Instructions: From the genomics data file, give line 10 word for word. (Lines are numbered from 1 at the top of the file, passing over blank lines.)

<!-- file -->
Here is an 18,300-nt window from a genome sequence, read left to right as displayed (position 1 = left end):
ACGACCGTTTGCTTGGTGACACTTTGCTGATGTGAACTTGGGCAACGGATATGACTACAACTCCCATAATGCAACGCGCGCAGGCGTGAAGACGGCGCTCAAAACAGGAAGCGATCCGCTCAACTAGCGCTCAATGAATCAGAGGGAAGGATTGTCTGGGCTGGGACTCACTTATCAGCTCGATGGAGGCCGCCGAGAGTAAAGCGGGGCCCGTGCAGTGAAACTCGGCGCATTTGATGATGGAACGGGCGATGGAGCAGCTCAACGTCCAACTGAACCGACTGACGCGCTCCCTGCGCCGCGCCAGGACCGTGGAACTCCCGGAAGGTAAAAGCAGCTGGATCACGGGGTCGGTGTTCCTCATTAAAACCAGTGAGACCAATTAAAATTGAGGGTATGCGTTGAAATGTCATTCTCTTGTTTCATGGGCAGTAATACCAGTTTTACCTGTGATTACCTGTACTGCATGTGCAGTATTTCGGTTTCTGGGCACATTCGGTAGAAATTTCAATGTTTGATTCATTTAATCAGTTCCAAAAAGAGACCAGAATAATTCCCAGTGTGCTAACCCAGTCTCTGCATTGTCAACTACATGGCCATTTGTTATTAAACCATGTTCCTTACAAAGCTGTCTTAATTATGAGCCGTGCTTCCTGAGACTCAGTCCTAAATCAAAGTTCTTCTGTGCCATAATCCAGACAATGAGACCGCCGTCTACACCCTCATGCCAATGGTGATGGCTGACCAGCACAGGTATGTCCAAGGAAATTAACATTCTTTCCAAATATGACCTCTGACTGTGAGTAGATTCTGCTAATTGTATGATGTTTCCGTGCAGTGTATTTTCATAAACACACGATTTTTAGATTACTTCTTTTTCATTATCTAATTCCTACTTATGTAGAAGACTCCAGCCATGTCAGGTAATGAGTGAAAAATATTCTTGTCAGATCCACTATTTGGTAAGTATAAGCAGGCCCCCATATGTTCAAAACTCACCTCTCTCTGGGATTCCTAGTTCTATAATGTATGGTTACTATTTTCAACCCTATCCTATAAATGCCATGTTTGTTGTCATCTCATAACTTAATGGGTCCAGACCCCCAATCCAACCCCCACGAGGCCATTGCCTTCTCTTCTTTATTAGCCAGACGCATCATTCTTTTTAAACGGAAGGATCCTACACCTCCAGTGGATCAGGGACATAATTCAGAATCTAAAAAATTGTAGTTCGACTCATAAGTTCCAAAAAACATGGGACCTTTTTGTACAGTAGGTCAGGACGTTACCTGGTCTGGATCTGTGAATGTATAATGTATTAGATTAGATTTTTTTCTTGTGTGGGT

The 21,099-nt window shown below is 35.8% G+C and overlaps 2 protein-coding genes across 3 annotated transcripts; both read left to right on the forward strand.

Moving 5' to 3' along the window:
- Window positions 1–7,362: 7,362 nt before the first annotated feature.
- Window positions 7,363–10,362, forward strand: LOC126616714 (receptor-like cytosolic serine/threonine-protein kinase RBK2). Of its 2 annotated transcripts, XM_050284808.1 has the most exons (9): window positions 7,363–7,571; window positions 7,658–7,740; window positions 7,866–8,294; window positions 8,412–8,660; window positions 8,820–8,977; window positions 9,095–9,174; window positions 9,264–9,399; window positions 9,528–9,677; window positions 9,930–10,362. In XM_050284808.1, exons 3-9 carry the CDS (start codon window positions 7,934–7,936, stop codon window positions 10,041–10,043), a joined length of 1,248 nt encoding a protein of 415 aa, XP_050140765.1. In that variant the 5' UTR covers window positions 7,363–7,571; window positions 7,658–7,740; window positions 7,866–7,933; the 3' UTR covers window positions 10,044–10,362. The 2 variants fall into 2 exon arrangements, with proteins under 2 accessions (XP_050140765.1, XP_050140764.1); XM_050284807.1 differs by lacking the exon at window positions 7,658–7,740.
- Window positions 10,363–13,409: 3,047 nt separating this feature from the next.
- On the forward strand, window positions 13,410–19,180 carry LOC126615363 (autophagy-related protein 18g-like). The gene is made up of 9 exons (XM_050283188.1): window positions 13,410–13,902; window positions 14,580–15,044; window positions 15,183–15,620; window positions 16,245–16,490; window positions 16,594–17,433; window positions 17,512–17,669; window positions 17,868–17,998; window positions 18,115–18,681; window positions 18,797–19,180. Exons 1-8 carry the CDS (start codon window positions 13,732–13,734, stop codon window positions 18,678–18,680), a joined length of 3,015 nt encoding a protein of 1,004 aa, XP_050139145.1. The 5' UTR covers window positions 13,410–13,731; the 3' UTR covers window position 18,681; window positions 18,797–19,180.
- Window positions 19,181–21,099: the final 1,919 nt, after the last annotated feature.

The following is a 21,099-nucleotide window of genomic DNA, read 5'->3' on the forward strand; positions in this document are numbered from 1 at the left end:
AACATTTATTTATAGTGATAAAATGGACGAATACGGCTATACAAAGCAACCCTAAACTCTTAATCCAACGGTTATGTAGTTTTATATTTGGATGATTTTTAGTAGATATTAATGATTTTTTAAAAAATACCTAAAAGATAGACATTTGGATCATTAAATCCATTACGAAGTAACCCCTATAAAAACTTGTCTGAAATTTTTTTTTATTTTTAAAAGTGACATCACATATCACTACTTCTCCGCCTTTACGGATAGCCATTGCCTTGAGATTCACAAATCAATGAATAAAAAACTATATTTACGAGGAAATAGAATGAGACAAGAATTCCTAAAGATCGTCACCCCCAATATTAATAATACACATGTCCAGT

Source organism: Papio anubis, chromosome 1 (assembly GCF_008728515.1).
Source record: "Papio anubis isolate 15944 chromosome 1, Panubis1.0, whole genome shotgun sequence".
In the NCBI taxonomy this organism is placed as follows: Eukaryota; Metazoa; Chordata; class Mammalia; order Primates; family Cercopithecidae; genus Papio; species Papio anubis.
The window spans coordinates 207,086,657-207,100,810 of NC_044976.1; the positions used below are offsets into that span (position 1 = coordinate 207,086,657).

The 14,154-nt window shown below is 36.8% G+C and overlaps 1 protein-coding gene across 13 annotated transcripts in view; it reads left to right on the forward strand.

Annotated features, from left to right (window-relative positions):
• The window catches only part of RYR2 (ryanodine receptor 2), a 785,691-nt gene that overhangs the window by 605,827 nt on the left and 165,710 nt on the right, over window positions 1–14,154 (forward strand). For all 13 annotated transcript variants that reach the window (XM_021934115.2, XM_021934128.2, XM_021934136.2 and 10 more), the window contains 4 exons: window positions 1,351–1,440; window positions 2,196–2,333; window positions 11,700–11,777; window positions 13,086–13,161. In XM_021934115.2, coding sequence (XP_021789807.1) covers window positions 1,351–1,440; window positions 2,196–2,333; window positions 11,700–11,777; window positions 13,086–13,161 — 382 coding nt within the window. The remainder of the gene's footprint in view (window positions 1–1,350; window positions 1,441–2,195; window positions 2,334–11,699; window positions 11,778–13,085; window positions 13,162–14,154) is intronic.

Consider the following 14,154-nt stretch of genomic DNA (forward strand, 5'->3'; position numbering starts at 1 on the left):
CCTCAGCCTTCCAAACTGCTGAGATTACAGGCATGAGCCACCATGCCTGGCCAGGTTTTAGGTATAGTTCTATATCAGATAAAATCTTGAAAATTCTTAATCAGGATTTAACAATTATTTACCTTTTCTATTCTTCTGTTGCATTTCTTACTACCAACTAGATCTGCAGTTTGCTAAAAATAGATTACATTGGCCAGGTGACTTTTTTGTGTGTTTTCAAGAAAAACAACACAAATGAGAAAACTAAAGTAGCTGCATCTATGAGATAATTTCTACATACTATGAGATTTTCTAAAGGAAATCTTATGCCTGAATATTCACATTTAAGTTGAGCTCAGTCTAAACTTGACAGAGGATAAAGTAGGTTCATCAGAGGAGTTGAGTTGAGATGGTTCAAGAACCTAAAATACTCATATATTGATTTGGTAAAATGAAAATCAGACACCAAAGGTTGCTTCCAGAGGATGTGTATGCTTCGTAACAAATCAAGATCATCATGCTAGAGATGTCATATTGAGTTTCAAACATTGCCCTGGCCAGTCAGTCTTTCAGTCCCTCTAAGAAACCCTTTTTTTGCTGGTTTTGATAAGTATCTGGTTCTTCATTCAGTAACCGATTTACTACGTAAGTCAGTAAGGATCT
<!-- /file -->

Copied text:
The following is a 21,099-nucleotide window of genomic DNA, read 5'->3' on the forward strand; positions in this document are numbered from 1 at the left end: